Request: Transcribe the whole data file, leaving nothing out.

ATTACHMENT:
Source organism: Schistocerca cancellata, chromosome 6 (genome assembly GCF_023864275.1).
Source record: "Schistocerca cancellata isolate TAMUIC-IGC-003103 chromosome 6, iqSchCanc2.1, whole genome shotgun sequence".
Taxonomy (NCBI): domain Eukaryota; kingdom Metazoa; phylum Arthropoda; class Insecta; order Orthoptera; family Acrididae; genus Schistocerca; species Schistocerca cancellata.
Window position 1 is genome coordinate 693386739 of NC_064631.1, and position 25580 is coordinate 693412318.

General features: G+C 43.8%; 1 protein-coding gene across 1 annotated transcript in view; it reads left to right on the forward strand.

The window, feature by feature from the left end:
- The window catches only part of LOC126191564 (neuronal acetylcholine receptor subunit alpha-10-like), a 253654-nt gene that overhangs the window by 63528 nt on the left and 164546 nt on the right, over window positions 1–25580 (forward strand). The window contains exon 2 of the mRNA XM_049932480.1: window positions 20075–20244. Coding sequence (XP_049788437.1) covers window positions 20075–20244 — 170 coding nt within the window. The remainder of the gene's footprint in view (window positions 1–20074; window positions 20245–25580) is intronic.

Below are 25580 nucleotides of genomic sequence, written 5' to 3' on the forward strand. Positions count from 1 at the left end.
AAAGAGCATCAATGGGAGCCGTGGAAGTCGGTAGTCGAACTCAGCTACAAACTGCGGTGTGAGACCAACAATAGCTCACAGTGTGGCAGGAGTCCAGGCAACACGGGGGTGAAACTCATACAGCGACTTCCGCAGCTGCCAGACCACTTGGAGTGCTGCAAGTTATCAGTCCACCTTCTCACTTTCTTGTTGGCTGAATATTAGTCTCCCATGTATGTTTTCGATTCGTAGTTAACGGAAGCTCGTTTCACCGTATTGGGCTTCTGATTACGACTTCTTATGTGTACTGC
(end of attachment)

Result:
Source organism: Schistocerca cancellata, chromosome 6 (genome assembly GCF_023864275.1).
Source record: "Schistocerca cancellata isolate TAMUIC-IGC-003103 chromosome 6, iqSchCanc2.1, whole genome shotgun sequence".
Taxonomy (NCBI): domain Eukaryota; kingdom Metazoa; phylum Arthropoda; class Insecta; order Orthoptera; family Acrididae; genus Schistocerca; species Schistocerca cancellata.
Window position 1 is genome coordinate 693386739 of NC_064631.1, and position 25580 is coordinate 693412318.

General features: G+C 43.8%; 1 protein-coding gene across 1 annotated transcript in view; it reads left to right on the forward strand.

The window, feature by feature from the left end:
- The window catches only part of LOC126191564 (neuronal acetylcholine receptor subunit alpha-10-like), a 253654-nt gene that overhangs the window by 63528 nt on the left and 164546 nt on the right, over window positions 1–25580 (forward strand). The window contains exon 2 of the mRNA XM_049932480.1: window positions 20075–20244. Coding sequence (XP_049788437.1) covers window positions 20075–20244 — 170 coding nt within the window. The remainder of the gene's footprint in view (window positions 1–20074; window positions 20245–25580) is intronic.

Below are 25580 nucleotides of genomic sequence, written 5' to 3' on the forward strand. Positions count from 1 at the left end.
AAAGAGCATCAATGGGAGCCGTGGAAGTCGGTAGTCGAACTCAGCTACAAACTGCGGTGTGAGACCAACAATAGCTCACAGTGTGGCAGGAGTCCAGGCAACACGGGGGTGAAACTCATACAGCGACTTCCGCAGCTGCCAGACCACTTGGAGTGCTGCAAGTTATCAGTCCACCTTCTCACTTTCTTGTTGGCTGAATATTAGTCTCCCATGTATGTTTTCGATTCGTAGTTAACGGAAGCTCGTTTCACCGTATTGGGCTTCTGATTACGACTTCTTATGTGTACTGC